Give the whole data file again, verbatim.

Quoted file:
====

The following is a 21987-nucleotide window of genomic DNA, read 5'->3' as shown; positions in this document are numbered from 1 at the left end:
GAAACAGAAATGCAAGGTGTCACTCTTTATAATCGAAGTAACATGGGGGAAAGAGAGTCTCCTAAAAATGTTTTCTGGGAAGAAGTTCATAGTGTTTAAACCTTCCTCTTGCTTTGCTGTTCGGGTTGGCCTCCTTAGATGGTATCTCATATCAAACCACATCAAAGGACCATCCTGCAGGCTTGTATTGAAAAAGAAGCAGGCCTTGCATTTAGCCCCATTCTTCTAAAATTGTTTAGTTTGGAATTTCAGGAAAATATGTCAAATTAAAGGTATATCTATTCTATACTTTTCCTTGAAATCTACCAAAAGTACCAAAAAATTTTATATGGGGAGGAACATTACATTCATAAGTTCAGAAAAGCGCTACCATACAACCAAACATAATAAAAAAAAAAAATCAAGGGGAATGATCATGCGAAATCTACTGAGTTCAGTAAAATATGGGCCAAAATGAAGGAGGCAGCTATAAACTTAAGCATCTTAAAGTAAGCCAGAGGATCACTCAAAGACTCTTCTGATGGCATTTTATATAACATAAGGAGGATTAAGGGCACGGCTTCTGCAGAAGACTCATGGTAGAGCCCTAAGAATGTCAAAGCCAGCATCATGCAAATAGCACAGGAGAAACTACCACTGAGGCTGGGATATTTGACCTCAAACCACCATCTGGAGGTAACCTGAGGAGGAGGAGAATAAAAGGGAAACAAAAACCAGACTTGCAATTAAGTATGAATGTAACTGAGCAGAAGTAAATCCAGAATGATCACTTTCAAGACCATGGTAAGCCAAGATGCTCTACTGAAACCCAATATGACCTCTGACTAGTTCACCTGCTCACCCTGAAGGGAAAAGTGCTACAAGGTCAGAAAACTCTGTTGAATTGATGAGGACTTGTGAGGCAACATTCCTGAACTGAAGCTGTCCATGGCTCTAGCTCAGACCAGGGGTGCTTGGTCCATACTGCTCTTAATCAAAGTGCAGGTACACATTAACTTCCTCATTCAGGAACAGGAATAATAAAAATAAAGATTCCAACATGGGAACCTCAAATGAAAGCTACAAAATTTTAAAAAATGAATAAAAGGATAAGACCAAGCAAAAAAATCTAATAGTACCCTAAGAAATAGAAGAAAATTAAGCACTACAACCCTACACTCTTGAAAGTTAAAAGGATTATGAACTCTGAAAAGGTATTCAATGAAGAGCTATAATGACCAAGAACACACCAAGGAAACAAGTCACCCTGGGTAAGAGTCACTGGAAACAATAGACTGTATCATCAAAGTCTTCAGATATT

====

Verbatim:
The following is a 21987-nucleotide window of genomic DNA, read 5'->3' as shown; positions in this document are numbered from 1 at the left end:
GAAACAGAAATGCAAGGTGTCACTCTTTATAATCGAAGTAACATGGGGGAAAGAGAGTCTCCTAAAAATGTTTTCTGGGAAGAAGTTCATAGTGTTTAAACCTTCCTCTTGCTTTGCTGTTCGGGTTGGCCTCCTTAGATGGTATCTCATATCAAACCACATCAAAGGACCATCCTGCAGGCTTGTATTGAAAAAGAAGCAGGCCTTGCATTTAGCCCCATTCTTCTAAAATTGTTTAGTTTGGAATTTCAGGAAAATATGTCAAATTAAAGGTATATCTATTCTATACTTTTCCTTGAAATCTACCAAAAGTACCAAAAAATTTTATATGGGGAGGAACATTACATTCATAAGTTCAGAAAAGCGCTACCATACAACCAAACATAATAAAAAAAAAAAATCAAGGGGAATGATCATGCGAAATCTACTGAGTTCAGTAAAATATGGGCCAAAATGAAGGAGGCAGCTATAAACTTAAGCATCTTAAAGTAAGCCAGAGGATCACTCAAAGACTCTTCTGATGGCATTTTATATAACATAAGGAGGATTAAGGGCACGGCTTCTGCAGAAGACTCATGGTAGAGCCCTAAGAATGTCAAAGCCAGCATCATGCAAATAGCACAGGAGAAACTACCACTGAGGCTGGGATATTTGACCTCAAACCACCATCTGGAGGTAACCTGAGGAGGAGGAGAATAAAAGGGAAACAAAAACCAGACTTGCAATTAAGTATGAATGTAACTGAGCAGAAGTAAATCCAGAATGATCACTTTCAAGACCATGGTAAGCCAAGATGCTCTACTGAAACCCAATATGACCTCTGACTAGTTCACCTGCTCACCCTGAAGGGAAAAGTGCTACAAGGTCAGAAAACTCTGTTGAATTGATGAGGACTTGTGAGGCAACATTCCTGAACTGAAGCTGTCCATGGCTCTAGCTCAGACCAGGGGTGCTTGGTCCATACTGCTCTTAATCAAAGTGCAGGTACACATTAACTTCCTCATTCAGGAACAGGAATAATAAAAATAAAGATTCCAACATGGGAACCTCAAATGAAAGCTACAAAATTTTAAAAAATGAATAAAAGGATAAGACCAAGCAAAAAAATCTAATAGTACCCTAAGAAATAGAAGAAAATTAAGCACTACAACCCTACACTCTTGAAAGTTAAAAGGATTATGAACTCTGAAAAGGTATTCAATGAAGAGCTATAATGACCAAGAACACACCAAGGAAACAAGTCACCCTGGGTAAGAGTCACTGGAAACAATAGACTGTATCATCAAAGTCTTCAGATATT